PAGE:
Rep. Frank Hornstein (DFL-Mpls) and Rep. Mary Liz Holberg (R-Lakeville) collaborated on a bus rapid transit bill for Interstate 35W, the roadway connecting their communities, at the start of his legislative career in 2003.

Holberg gave Hornstein a tour of her district and convinced him to dust off copies of transit studies rather than seek to spend thousands of dollars on a new study. After a series of successful meetings, the pair put together a plan to deal with traffic congestion along the corridor.

Rep. Holberg and I disagree on fundamental issues, but we’re able to maintain a very friendly and respectful relationship,” Hornstein said.

Holberg credits their success to focusing on getting things done for the common good. “It’s more about personalities, not what party you’re from. We can agree to disagree on a lot of issues,” Holberg said. “He was willing to look at cost-effective options.”

“There are so many different divides here — fault-lines in the Legislature that need to be overcome. I think it’s as old as the state itself. It’s not going to simply go away. But, I think we can temper the polarization by investing in some intentional relationship building,” Hornstein said.

However, the relationships themselves occasionally cause concern, say Reps. Marsha Swails (DFL-Woodbury) and Carol McFarlane (R-White Bear Lake). Although each is a proud member of her party, they say some in their caucuses are skeptical they’re so chummy.

“We like being seen together because we know it drives everyone a bit crazy,” said Swails, who grew up in a Republican family, before switching to the DFL party later in life. “But I also know that there’s lots more that unites us than divides us.”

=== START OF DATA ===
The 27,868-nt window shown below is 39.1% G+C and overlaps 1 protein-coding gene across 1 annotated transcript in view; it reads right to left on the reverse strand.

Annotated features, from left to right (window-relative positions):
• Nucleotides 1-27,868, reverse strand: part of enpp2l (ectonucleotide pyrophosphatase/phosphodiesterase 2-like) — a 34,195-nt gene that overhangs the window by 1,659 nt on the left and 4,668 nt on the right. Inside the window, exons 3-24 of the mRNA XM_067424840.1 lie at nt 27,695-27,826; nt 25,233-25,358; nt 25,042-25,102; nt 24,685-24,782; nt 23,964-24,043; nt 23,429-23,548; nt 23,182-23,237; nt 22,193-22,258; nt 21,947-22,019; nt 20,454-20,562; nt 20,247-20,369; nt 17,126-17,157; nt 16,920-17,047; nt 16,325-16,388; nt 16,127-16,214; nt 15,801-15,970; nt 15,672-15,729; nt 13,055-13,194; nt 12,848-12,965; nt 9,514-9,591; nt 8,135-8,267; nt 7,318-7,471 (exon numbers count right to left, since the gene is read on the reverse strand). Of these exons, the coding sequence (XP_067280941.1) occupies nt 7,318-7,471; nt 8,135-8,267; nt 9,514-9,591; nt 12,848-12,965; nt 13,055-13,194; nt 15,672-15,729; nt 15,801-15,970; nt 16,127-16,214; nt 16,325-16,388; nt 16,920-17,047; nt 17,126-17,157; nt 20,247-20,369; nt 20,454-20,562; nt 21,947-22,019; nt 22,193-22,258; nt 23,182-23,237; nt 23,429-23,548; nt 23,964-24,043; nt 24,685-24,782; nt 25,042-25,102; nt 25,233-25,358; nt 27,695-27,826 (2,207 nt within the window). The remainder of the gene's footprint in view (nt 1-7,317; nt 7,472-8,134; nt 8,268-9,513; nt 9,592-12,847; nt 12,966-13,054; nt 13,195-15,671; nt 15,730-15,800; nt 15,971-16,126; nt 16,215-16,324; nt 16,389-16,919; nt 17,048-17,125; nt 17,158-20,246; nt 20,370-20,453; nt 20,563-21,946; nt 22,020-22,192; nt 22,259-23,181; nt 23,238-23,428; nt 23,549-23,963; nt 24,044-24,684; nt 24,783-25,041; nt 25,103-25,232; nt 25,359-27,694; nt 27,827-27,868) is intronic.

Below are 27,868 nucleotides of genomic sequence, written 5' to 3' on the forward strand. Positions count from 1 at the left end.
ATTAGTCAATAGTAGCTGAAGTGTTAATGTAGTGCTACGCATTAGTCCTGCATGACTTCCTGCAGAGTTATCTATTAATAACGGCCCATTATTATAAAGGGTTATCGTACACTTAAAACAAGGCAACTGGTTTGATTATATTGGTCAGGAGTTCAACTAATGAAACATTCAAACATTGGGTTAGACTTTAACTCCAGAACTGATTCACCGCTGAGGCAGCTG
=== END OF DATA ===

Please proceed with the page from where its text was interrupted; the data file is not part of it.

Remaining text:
The two made several trips around the state to visit shared service cooperatives doing the work they’re promoting in HF2840/ SF2511*/CH319, sponsored by Swails and Sen. Ann Rest (DFL-New Hope). Signed by Gov. Tim Pawlenty, it establishes a collaborative governance council to recommend ways local government units can combine administrative services, purchasing, programs and technology in order to save money and maintain access to resources.

Former Senate Majority Leader Roger Moe, now a lobbyist, lauds the pair as a model of the kind of collaborative governance they advocate.

“They recognize that both of them bring something to this effort. They basically capture the best ideas of everybody in what is a more collaborative style and a more inclusive style (which) generally gives a longer standing to policy that’s worked out,” he said. “The more fingerprints on the results, the longer lasting they are.”

The women agree the road trips cemented a friendship that began when they sat next to each other during new member orientation in 2006. Along the way they shared stories of their grandchildren (Swails has two, McFarlane four); saw new parts of the state; and even played bingo at a motel restaurant they chose over an expensive resort where a conference was being held.

McFarlane says some people are surprised “a pair of grandmas” put together a bill that has united unions and management groups in support.

“Marsha and I have been able to allow conversation that sometimes doesn’t happen in this environment,” said McFarlane. She said that’s partly because they see what’s good for the whole state, not just the party or some groups.

That attitude could help in the coming years, when bipartisanship may be needed most, Dean said, as the state’s mounting deficit forces future lawmakers to consider reforms to service delivery across all areas.

“The decisions aren’t going to get easier. They’re going to get harder,” he said.